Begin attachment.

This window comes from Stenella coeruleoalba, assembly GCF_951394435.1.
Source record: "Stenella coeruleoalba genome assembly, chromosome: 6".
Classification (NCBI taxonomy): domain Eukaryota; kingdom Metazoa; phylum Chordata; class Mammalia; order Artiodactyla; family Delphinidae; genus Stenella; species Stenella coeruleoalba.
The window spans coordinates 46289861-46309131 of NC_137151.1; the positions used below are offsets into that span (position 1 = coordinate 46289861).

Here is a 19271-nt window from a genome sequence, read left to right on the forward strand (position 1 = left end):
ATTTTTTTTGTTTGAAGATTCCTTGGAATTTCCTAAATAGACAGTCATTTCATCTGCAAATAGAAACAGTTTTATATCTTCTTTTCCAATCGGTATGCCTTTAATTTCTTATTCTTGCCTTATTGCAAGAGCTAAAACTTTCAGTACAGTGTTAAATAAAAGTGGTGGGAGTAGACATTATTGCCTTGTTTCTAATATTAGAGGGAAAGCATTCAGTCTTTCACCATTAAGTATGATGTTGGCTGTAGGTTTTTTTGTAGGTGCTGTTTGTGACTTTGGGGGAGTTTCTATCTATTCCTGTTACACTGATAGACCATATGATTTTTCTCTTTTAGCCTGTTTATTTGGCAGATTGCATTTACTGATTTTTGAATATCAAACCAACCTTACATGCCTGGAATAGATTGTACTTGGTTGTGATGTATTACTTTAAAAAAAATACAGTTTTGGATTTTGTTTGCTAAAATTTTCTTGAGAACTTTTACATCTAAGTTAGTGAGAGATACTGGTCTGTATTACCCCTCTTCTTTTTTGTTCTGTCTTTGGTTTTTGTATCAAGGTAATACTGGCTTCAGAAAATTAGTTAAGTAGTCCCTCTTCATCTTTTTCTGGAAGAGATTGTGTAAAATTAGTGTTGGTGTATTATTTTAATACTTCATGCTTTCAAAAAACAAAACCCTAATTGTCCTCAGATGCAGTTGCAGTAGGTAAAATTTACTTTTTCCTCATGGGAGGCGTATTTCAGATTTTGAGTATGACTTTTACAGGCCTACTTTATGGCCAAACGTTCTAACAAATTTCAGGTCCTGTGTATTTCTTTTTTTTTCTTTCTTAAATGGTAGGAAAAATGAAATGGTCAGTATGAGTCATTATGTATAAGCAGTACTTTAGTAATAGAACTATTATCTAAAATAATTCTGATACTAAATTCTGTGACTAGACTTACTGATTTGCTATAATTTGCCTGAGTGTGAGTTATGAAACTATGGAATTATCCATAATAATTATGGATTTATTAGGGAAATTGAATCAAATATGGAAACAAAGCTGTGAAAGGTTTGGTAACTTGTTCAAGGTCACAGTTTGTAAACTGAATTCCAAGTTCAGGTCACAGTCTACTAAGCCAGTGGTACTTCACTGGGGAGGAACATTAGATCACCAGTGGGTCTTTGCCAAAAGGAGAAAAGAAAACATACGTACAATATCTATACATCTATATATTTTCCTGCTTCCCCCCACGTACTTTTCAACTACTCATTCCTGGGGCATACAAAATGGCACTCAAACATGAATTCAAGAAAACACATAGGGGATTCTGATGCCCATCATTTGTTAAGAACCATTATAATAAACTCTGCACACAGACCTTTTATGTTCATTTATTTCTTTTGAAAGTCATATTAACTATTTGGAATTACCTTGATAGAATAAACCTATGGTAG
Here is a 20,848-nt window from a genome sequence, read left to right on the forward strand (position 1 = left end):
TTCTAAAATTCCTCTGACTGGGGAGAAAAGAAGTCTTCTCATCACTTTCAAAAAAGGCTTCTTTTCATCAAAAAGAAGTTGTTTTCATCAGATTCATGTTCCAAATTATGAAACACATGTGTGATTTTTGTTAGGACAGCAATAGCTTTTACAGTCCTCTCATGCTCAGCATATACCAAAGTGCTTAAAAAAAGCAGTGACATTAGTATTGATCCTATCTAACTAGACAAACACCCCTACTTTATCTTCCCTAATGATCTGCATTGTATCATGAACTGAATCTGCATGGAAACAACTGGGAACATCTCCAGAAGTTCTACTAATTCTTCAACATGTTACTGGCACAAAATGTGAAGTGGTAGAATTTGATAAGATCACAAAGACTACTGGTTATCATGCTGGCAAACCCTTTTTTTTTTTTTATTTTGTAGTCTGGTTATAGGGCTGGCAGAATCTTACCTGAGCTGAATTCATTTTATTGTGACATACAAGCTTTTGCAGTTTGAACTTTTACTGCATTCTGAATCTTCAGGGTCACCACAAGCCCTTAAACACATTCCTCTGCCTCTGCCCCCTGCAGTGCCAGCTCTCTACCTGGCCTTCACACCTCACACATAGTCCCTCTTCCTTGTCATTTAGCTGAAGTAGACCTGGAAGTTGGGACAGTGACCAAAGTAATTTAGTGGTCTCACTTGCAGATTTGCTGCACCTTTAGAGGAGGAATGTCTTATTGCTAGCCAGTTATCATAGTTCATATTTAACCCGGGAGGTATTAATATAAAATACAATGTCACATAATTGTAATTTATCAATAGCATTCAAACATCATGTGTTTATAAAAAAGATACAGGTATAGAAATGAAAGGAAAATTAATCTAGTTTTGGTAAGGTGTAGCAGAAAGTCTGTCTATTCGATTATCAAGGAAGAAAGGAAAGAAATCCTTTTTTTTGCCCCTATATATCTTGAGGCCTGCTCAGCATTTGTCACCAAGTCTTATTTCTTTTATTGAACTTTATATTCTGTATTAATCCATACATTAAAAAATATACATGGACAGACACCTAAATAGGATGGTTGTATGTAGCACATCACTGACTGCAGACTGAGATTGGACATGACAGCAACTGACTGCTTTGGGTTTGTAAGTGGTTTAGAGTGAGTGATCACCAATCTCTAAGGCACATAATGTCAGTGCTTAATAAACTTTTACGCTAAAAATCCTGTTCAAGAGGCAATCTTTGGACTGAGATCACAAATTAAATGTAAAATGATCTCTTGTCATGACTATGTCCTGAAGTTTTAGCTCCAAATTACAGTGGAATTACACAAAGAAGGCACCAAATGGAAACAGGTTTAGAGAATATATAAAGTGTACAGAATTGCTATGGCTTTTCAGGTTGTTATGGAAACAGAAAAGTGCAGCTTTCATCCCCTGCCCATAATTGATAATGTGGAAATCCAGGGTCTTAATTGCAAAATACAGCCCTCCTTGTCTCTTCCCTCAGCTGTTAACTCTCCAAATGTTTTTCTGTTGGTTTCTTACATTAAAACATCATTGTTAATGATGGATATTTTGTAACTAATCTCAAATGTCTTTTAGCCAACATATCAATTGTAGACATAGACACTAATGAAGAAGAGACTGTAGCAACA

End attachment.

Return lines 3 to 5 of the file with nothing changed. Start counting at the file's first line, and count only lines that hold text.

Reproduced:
Classification (NCBI taxonomy): domain Eukaryota; kingdom Metazoa; phylum Chordata; class Mammalia; order Artiodactyla; family Delphinidae; genus Stenella; species Stenella coeruleoalba.
The window spans coordinates 46289861-46309131 of NC_137151.1; the positions used below are offsets into that span (position 1 = coordinate 46289861).

Here is a 19271-nt window from a genome sequence, read left to right on the forward strand (position 1 = left end):